How Microinteractions Make Boring Websites Larger Than Life (and How to Add Them to WordPress)
Microinteractions are single-case interactions that revolve around the use of a product or technology. They are everywhere in the real world and online. Maybe you’ve noticed them, maybe you haven’t. But one thing’s for sure: their proper use (or misuse) can make or break a product.
In this articles, we’ll take a closer look at microinteractions and how you can use them to improve the user experience of your WordPress website.
What are Microinteractions?
An example of a familiar microinteraction is the use of a hyperlink on the web. Links are usually underlined and change when you hover over them. These two elements have become ingrained in us so deeply that we instinctively know what to do with them. We don’t have to think twice and there’s no confusion.
If you show a webpage to someone who has never used the internet before, they may not know what to do with a link, perhaps mistaking it for simple highlighted text.
Why Microinteractions Matter
For newcomers to a product or service, microinteractions serve as sensory cues, establishing a pattern. But for the initiated, they provide familiarity, which increases user happiness and also leads to usage efficiency.
Catering to Preconceptions
When creating microinteractions you’ll need to cater to user preconceptions. Let me show you what I mean by looking at a great article named What is a microinteraction.
If you view the article and scroll down you’ll see the Vine embeds. Even if they don’t display the “click for sound” text, you’ll know what the icon is in the bottom-right. Clicking in it will give you sound: your preconception has been fulfilled.
Now, scroll down to the very bottom and click on the image under the “The Structure Of Microinteractions” image. It opens in a lightbox, so press escape to go back to the article. Ooops, it didn’t work! The display isn’t actually a lightbox, it’s a static image file.
Not only can the user not press escape, but might not understand what’s happened, and may need a few seconds to stop smashing escaping and click back.
Microinteractions in WordPress
So where are microinteractions in WordPress? Any time you interact with anything you’ll see one. From menu hovers to clicking buttons and saving comments.
The gif above shows a couple. Take special notice of clicking the update comment button. A little loader is displayed immediately which lets me know that everything is going as planned. My interaction was successful, I just need to wait for things to be saved.
Microinteractions on Websites
Far more important than the WordPress backend is how your visitors will interact with your site.
Here are a couple of examples I like from the wild, and not necessarily from WordPress sites:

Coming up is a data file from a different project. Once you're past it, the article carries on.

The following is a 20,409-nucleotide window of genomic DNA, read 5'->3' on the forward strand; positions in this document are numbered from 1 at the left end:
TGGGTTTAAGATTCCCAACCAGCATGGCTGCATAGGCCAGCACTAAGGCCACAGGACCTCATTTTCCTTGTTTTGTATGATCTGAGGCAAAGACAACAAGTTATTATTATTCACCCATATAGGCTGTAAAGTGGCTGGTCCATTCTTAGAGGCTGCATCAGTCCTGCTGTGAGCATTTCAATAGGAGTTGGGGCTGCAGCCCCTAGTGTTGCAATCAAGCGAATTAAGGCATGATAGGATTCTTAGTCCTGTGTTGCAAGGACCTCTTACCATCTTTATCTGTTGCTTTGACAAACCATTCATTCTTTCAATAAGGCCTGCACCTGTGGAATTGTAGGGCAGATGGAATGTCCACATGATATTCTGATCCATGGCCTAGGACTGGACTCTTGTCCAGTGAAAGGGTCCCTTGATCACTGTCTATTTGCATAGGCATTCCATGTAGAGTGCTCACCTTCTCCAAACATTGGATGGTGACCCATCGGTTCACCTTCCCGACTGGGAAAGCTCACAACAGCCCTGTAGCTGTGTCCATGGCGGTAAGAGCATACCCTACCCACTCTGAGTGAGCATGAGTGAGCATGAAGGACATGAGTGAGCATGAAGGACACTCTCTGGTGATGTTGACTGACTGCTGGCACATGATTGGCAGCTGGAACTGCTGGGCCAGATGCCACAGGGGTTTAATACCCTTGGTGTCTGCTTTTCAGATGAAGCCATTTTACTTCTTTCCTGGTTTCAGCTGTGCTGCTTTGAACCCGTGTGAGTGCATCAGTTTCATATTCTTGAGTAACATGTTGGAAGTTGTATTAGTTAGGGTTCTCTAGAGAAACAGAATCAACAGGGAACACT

On the Svbtle blogging website, when you give kudos to someone there’s a cute animation that makes it pretty obvious your kudos has been delivered.
If you’ve used Tinder before, you’ll be more than familar with swiping. This microinteraction, which is reminiscent of turning a page in a book, is easy to understand, repeat and enjoy.
When you hover over a “Like” button on Facebook, you can choose to use an emotion. Another great microinteraction.
Note that many of these microinteractions have subtly tuned animations. Getting microinteractions just right is key to making them fit within a workflow and be a pleasure to use.
Creating Your Own Microinteractions
Creating a Nice Menu Experience
To create this microinteraction all you need is CSS. Links consist of an outer hyperlink container which is set to be a block level element. Each contains two spans with the two lines of text. On hover, the top border becomes higher, the bottom text starts gaining opacity and looses its negative bottom margin. Check it out:
I used a little vanilla JS, no jQuery or other library is necessary for such a simple task. If you want to forgo the JS, or you are creating these links manually, you could put any text in the data-target attribute, say:
data-target="To Wikipedia!" and it will work just fine.
This was just a brief introduction to the world of microinteractions. As interactions become more and more complex – like paying for a product – you’ll need to do more and more work and testing.
The good news is that these are micro interactions. You don’t always need to focus on the whole process, first make sure that your loading button is nice and smooth. Then turn your attention to a better card number input system.
Remember, it’s the sum of all these little parts that matter, how they come together into on cohesive whole. Make one little interaction better, and your whole website just got better!